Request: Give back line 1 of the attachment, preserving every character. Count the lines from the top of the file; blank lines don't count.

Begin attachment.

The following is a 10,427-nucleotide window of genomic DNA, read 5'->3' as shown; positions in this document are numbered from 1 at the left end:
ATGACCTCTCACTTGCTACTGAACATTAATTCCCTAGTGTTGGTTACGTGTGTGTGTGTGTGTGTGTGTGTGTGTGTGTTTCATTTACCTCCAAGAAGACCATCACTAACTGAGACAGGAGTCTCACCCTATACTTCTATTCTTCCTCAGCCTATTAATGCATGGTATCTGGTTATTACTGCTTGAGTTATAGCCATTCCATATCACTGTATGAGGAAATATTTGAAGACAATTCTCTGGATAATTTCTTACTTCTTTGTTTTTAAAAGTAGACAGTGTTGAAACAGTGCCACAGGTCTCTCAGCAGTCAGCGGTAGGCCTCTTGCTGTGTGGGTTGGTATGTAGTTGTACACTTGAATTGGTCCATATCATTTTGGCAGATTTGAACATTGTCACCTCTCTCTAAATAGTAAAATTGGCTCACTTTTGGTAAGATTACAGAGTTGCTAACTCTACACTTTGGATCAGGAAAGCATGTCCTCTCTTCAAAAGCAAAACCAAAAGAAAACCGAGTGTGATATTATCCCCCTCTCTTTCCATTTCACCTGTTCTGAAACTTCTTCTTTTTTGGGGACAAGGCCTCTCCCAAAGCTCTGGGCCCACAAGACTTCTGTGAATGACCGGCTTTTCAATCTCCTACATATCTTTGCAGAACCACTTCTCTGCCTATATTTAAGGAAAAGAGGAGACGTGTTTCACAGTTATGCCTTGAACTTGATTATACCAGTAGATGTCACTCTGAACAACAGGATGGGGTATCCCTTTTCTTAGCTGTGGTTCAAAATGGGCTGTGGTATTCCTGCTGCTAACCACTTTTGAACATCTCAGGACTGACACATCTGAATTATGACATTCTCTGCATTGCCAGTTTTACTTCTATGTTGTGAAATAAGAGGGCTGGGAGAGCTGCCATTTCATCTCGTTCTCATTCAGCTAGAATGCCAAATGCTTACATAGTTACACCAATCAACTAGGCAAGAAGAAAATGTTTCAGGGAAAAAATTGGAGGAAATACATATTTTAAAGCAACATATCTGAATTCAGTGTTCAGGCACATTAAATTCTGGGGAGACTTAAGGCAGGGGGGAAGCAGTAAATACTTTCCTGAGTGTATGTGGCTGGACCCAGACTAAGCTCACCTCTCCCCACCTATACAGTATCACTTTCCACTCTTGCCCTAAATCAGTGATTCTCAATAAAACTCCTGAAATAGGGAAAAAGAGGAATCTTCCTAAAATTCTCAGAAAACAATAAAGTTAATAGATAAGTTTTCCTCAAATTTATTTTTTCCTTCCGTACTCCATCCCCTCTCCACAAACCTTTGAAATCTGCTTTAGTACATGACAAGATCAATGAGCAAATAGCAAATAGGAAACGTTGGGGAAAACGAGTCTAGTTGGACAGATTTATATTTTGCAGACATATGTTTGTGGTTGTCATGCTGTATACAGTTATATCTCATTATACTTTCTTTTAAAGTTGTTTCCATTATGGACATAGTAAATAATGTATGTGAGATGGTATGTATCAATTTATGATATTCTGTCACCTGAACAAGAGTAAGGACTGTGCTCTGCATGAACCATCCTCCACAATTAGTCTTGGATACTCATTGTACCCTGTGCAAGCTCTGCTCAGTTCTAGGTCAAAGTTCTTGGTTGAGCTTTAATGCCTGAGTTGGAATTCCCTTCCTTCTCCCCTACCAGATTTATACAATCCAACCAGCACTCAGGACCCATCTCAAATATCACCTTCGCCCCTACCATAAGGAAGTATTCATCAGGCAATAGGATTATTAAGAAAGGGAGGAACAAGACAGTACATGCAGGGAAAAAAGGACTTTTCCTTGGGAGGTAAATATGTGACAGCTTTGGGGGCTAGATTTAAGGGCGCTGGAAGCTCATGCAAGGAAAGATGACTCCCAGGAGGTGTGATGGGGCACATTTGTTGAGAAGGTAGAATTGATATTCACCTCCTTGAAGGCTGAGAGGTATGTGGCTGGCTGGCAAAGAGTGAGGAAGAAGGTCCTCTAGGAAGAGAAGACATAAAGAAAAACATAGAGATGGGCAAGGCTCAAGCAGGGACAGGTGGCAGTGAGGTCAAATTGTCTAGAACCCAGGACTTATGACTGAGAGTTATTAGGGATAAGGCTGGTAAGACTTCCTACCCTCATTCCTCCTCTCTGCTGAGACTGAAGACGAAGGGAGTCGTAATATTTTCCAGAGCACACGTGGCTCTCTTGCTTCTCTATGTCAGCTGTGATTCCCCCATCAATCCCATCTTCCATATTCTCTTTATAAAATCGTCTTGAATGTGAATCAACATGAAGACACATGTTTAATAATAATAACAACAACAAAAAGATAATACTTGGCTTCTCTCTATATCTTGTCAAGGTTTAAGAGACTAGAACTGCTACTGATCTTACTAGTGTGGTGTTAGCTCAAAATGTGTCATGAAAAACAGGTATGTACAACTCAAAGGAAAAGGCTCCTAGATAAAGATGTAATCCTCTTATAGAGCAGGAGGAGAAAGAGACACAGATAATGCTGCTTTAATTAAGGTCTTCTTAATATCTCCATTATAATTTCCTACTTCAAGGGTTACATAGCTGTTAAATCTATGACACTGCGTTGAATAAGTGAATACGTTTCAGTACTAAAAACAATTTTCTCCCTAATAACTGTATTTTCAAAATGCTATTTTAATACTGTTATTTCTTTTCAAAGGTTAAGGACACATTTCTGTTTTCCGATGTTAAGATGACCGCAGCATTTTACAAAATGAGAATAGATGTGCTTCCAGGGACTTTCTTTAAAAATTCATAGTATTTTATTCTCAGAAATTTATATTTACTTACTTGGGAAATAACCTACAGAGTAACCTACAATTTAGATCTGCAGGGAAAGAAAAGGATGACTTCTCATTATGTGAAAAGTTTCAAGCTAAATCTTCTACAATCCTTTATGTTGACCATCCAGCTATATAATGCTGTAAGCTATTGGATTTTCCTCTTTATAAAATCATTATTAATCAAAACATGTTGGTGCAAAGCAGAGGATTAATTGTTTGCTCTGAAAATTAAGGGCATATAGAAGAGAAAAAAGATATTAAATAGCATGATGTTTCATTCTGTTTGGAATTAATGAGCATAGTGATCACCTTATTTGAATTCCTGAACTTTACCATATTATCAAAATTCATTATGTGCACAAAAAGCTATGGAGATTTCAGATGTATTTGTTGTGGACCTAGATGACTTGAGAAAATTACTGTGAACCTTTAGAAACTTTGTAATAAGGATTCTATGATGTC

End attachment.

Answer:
The following is a 10,427-nucleotide window of genomic DNA, read 5'->3' as shown; positions in this document are numbered from 1 at the left end: